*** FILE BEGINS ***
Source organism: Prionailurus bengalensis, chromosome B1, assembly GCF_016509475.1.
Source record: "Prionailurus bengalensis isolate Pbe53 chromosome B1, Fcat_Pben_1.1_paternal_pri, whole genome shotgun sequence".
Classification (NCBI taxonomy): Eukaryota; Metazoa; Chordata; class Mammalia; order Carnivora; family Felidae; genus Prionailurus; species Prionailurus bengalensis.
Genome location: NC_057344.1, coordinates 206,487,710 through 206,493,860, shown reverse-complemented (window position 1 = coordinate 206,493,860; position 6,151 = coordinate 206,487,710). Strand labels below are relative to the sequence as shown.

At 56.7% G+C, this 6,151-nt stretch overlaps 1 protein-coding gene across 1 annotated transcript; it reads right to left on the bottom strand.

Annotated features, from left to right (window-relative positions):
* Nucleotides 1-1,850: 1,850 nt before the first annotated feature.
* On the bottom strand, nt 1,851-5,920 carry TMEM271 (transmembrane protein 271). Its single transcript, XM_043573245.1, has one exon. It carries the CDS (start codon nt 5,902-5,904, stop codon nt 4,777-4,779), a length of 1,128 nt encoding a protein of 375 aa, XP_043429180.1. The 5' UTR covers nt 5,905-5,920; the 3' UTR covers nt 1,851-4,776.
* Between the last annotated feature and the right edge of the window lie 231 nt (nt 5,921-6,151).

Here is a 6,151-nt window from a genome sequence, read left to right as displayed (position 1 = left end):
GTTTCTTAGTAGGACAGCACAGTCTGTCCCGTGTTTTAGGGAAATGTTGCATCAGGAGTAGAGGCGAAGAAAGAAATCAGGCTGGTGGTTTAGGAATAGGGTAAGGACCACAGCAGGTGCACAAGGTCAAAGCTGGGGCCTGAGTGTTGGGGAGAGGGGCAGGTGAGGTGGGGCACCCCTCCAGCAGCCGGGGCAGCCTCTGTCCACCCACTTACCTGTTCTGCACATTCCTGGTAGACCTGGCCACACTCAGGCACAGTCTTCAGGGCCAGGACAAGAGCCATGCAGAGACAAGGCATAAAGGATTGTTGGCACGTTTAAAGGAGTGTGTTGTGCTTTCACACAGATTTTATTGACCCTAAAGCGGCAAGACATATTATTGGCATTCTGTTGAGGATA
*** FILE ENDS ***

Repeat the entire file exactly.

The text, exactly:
Source organism: Prionailurus bengalensis, chromosome B1, assembly GCF_016509475.1.
Source record: "Prionailurus bengalensis isolate Pbe53 chromosome B1, Fcat_Pben_1.1_paternal_pri, whole genome shotgun sequence".
Classification (NCBI taxonomy): Eukaryota; Metazoa; Chordata; class Mammalia; order Carnivora; family Felidae; genus Prionailurus; species Prionailurus bengalensis.
Genome location: NC_057344.1, coordinates 206,487,710 through 206,493,860, shown reverse-complemented (window position 1 = coordinate 206,493,860; position 6,151 = coordinate 206,487,710). Strand labels below are relative to the sequence as shown.

At 56.7% G+C, this 6,151-nt stretch overlaps 1 protein-coding gene across 1 annotated transcript; it reads right to left on the bottom strand.

Annotated features, from left to right (window-relative positions):
* Nucleotides 1-1,850: 1,850 nt before the first annotated feature.
* On the bottom strand, nt 1,851-5,920 carry TMEM271 (transmembrane protein 271). Its single transcript, XM_043573245.1, has one exon. It carries the CDS (start codon nt 5,902-5,904, stop codon nt 4,777-4,779), a length of 1,128 nt encoding a protein of 375 aa, XP_043429180.1. The 5' UTR covers nt 5,905-5,920; the 3' UTR covers nt 1,851-4,776.
* Between the last annotated feature and the right edge of the window lie 231 nt (nt 5,921-6,151).

Here is a 6,151-nt window from a genome sequence, read left to right as displayed (position 1 = left end):
GTTTCTTAGTAGGACAGCACAGTCTGTCCCGTGTTTTAGGGAAATGTTGCATCAGGAGTAGAGGCGAAGAAAGAAATCAGGCTGGTGGTTTAGGAATAGGGTAAGGACCACAGCAGGTGCACAAGGTCAAAGCTGGGGCCTGAGTGTTGGGGAGAGGGGCAGGTGAGGTGGGGCACCCCTCCAGCAGCCGGGGCAGCCTCTGTCCACCCACTTACCTGTTCTGCACATTCCTGGTAGACCTGGCCACACTCAGGCACAGTCTTCAGGGCCAGGACAAGAGCCATGCAGAGACAAGGCATAAAGGATTGTTGGCACGTTTAAAGGAGTGTGTTGTGCTTTCACACAGATTTTATTGACCCTAAAGCGGCAAGACATATTATTGGCATTCTGTTGAGGATA